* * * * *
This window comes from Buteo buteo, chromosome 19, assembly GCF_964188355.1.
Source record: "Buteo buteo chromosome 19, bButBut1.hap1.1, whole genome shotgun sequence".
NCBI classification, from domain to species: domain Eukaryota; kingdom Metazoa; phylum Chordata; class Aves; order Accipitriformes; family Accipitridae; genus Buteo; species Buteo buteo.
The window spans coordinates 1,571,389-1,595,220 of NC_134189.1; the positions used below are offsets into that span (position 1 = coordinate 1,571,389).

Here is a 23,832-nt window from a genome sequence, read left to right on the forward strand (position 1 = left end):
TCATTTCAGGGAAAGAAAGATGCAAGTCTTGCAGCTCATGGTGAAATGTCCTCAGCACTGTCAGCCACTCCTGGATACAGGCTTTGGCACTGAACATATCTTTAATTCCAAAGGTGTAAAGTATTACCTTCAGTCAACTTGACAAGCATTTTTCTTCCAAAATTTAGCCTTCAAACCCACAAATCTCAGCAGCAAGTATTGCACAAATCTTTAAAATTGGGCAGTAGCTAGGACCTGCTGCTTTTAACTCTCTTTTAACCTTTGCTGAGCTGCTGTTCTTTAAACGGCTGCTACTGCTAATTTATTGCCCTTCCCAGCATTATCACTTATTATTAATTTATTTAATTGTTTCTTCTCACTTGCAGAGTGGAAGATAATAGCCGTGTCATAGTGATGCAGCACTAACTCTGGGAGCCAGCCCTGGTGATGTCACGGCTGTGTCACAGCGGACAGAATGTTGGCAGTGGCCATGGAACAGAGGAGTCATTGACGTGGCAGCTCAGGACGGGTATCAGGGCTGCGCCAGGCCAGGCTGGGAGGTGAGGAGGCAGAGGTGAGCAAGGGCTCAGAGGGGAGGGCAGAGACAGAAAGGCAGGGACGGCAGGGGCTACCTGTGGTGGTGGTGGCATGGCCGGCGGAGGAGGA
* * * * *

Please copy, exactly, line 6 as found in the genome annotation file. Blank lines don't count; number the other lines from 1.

TCATTTCAGGGAAAGAAAGATGCAAGTCTTGCAGCTCATGGTGAAATGTCCTCAGCACTGTCAGCCACTCCTGGATACAGGCTTTGGCACTGAACATATCTTTAATTCCAAAGGTGTAAAGTATTACCTTCAGTCAACTTGACAAGCATTTTTCTTCCAAAATTTAGCCTTCAAACCCACAAATCTCAGCAGCAAGTATTGCACAAATCTTTAAAATTGGGCAGTAGCTAGGACCTGCTGCTTTTAACTCTCTTTTAACCTTTGCTGAGCTGCTGTTCTTTAAACGGCTGCTACTGCTAATTTATTGCCCTTCCCAGCATTATCACTTATTATTAATTTATTTAATTGTTTCTTCTCACTTGCAGAGTGGAAGATAATAGCCGTGTCATAGTGATGCAGCACTAACTCTGGGAGCCAGCCCTGGTGATGTCACGGCTGTGTCACAGCGGACAGAATGTTGGCAGTGGCCATGGAACAGAGGAGTCATTGACGTGGCAGCTCAGGACGGGTATCAGGGCTGCGCCAGGCCAGGCTGGGAGGTGAGGAGGCAGAGGTGAGCAAGGGCTCAGAGGGGAGGGCAGAGACAGAAAGGCAGGGACGGCAGGGGCTACCTGTGGTGGTGGTGGCATGGCCGGCGGAGGAGGA